Detail of a box of vaccines
6 May 2016

Global Health Security Agenda

Implementation of international health regulations, with robust, transparent global governance, is a priority for France. It particularly supports the creation of a health crisis response platform, and has taken the initiative of mobilising the G7 on the issue of the cost of innovative medicines.
Content published under the Government Valls III from 2016 11th February to 2016 06th December
The prestigious British medical journal, The Lancet, has published a special edition on the excellence of France’s health cover. This reaffirms the duty to ensure the universal right to health for all people. Significantly, 16,000 children die each day worldwide from preventable diseases such as measles and tuberculosis. Hundreds of women die during pregnancy or as a result of complications related to giving birth, and in poor countries, chronic diseases, cardiovascular and respiratory diseases and diabetes are responsible for over half of all deaths.
It is possible to reduce these scourges through political will. France will continue to lead on this front:
  • In 2015 it committed over €1bn to health development aid.
  • Since 2007, it has invested €1.1bn in UNITAID, to which it is the biggest contributor, and has given €4.4bn to the Global Fund to Fight AIDS, Tuberculosis and Malaria.
  • France also acts in acute crisis situations such as the Ebola crisis in Guinea previously and currently in combating the Zika virus.
In confronting these health crises, future priorities have been set, particularly in terms of:
  • improving monitoring, alert and diagnostic instruments worldwide with the new Public Health Agency created in France; 
  • managing crises by scaling up the role of civil society, local experts and the populations concerned whilst increasing dedicated financing;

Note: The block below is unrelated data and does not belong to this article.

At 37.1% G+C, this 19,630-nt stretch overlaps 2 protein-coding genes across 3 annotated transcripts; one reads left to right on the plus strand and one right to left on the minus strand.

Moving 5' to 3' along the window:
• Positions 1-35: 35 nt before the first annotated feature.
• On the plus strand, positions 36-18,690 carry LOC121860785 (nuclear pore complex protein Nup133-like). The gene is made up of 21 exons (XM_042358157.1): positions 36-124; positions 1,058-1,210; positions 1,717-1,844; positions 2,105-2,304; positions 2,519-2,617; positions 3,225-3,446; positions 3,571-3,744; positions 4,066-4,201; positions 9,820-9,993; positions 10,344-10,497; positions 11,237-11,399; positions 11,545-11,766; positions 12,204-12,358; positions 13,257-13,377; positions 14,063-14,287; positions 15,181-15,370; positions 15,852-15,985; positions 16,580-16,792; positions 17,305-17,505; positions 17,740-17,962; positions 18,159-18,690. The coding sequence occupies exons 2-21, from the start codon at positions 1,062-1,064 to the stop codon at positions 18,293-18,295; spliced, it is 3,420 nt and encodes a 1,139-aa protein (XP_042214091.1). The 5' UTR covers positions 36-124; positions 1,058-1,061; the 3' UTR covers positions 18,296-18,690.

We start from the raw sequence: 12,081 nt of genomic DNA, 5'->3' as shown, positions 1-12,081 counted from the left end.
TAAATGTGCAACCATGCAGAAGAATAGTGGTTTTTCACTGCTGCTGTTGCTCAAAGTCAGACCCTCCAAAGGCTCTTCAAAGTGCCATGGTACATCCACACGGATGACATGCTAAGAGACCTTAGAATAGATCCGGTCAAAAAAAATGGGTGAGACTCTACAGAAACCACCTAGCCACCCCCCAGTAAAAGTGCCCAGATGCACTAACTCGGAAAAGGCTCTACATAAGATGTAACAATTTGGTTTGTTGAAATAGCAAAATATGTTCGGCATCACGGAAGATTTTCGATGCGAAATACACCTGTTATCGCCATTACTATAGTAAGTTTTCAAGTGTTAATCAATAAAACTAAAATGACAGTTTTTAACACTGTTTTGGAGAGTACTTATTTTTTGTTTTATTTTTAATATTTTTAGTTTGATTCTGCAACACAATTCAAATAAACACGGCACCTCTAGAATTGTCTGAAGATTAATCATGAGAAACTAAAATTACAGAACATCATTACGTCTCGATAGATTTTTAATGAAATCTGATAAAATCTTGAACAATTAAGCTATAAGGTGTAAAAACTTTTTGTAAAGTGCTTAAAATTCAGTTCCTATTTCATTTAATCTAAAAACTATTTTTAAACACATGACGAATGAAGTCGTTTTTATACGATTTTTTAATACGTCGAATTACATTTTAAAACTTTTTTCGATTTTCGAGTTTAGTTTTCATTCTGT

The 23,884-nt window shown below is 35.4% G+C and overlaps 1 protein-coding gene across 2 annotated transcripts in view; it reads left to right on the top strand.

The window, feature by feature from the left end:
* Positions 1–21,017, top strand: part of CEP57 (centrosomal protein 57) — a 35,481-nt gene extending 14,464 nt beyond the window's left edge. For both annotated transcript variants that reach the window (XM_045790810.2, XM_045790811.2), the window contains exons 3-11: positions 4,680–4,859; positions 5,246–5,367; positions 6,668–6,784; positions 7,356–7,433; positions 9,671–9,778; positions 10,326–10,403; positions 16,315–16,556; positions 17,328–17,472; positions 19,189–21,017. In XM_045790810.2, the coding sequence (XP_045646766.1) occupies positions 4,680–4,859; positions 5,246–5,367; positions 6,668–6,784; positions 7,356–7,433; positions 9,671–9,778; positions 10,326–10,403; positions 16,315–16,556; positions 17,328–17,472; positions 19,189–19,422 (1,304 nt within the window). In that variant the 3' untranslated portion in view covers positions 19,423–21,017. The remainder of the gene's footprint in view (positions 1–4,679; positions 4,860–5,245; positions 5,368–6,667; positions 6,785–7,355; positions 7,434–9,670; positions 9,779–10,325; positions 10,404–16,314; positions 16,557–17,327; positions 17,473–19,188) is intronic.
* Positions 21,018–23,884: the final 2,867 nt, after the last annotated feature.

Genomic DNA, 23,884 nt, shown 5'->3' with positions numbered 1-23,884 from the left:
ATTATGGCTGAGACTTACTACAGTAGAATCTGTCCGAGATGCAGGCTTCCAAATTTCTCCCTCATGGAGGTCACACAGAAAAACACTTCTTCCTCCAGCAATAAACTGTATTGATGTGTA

• providing financial support for life, human and social sciences.
The need to implement international health regulations and robust, transparent global governance must also be given attention. Accordingly, France supports the creation of a global health emergency preparedness and response platform, for which the WHO office in Lyon could play a pivotal role.
Additionally, France is keen to fight the prohibitive costs of certain new medications whilst promoting innovation so that genuinely universal health cover can be provided. For this reason, it has taken the initiative of mobilising the G7: for the first time this year, a meeting of health ministers from the world’s seven richest nations is set to begin dialogue and coordination between regulatory authorities, the pharmaceutical industry and patients. This supply-side action on treatment provision will be accompanied by a determined effort to ensure effective access to treatment by patients. France is already involved in this field, for example through its support of free treatment policies for children under five in four countries of Africa’s Sahel region.